In praise of the secular

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True secularism is not anti-religious



Not many words are defined by what they are not. But when I looked up ‘secular’ in my computer dictionary it said ‘not religious, sacred or spiritual.’

Even the Oxford dictionary defines it negatively: ‘Denoting attitudes, activities, or other things that have no religious or spiritual basis.’

In most religious circles ‘secular" is a bad word. It conjures up a world that has gone on its merry way without thought to spiritual matters: ‘eat, drink and be merry, for tomorrow we die.’ And often ‘secular’ is thought to be anti-religious rather than being merely non-religions.

I want to say a few words in praise of the secular. The Free Online Dictionary points out that the secular is ‘worldly rather than spiritual.’ Since we are mortal creatures living our lives in the world we need to pay attention to what is worldly. A longer article in Wikipedia on secularism affirms the view that ‘human activities and decisions, especially political ones, should be unbiased by religious influence.’ (Isn’t the Internet wonderful. You can find out most anything.)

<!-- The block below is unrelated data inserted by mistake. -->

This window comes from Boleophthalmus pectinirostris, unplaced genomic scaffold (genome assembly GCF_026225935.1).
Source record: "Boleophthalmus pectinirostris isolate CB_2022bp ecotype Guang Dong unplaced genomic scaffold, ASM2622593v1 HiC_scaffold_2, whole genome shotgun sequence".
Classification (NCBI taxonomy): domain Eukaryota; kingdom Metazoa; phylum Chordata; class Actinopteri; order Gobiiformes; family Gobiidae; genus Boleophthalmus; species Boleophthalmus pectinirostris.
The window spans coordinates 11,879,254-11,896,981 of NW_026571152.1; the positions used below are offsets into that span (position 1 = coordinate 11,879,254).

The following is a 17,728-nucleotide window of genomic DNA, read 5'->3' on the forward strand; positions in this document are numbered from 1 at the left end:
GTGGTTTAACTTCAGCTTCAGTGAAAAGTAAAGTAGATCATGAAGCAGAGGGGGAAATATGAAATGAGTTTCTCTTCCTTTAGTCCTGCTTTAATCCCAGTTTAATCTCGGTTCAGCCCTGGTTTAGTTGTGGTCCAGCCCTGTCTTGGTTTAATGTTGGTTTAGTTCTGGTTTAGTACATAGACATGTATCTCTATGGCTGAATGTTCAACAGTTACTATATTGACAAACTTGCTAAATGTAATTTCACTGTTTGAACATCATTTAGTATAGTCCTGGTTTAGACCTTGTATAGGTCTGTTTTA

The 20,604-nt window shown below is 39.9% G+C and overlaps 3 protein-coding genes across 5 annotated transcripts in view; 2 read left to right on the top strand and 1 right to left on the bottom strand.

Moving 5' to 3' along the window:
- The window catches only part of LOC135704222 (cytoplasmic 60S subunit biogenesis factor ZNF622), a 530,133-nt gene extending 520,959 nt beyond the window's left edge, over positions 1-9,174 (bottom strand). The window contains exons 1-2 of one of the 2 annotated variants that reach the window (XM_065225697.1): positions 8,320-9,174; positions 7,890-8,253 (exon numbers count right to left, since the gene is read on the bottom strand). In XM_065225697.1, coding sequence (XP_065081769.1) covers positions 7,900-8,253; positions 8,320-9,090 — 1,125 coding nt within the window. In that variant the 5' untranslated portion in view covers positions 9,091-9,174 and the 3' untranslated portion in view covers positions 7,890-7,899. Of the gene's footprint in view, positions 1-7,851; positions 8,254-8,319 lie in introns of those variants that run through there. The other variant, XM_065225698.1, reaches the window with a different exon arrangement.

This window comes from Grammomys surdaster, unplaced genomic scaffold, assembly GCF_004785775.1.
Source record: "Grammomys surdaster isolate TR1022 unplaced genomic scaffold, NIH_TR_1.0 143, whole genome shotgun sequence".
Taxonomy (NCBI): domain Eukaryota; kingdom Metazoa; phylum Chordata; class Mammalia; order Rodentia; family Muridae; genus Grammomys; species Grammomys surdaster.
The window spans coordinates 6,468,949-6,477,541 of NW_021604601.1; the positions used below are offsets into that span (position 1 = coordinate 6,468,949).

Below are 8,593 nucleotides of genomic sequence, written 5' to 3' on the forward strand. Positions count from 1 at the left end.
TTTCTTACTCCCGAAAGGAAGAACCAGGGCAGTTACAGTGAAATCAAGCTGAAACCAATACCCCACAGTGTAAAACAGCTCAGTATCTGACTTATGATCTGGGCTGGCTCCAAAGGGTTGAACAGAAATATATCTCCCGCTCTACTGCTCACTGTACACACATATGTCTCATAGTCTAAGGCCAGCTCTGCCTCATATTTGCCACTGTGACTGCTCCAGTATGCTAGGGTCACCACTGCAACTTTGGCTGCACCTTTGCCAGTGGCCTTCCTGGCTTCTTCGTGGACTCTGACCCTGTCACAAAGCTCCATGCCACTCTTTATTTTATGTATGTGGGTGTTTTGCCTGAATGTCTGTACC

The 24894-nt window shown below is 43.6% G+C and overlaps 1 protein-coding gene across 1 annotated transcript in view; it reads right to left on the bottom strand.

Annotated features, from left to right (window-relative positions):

Secularism in the political realm is certainly to be desired. I want to live in a country where religious freedom is truly acknowledged. This means that in a secular society we are free to believe and practice any religion or no religion. The only proviso on that is that what we do does not harm other people.

True secularism is not anti-religious. If it takes on anti-religious tones it then becomes a religion or belief system that has no place for religion. Secularism is neutral toward religion.

Religion can influence the political realm, as I spent a couple of columns discussing. It is natural for those in power, or who aim to be in power, to want to implement their belief system. We see this rather blatantly in our United States neighbours. In Canada it is only beginning to come out in the open, but is becoming more and more clear that a fundamentalist belief system is being systematically implemented. The line between religion and politics is a very fuzzy one.

Secularism can come to the rescue. Those in the know tell us that secularism arose in the Christian west. As Lloyd Geering says, in Such is Life, ‘out of the once vibrant culture that shaped the Western world there has been emerging a new kind of culture that is humanistic, secular and global in its outreach.’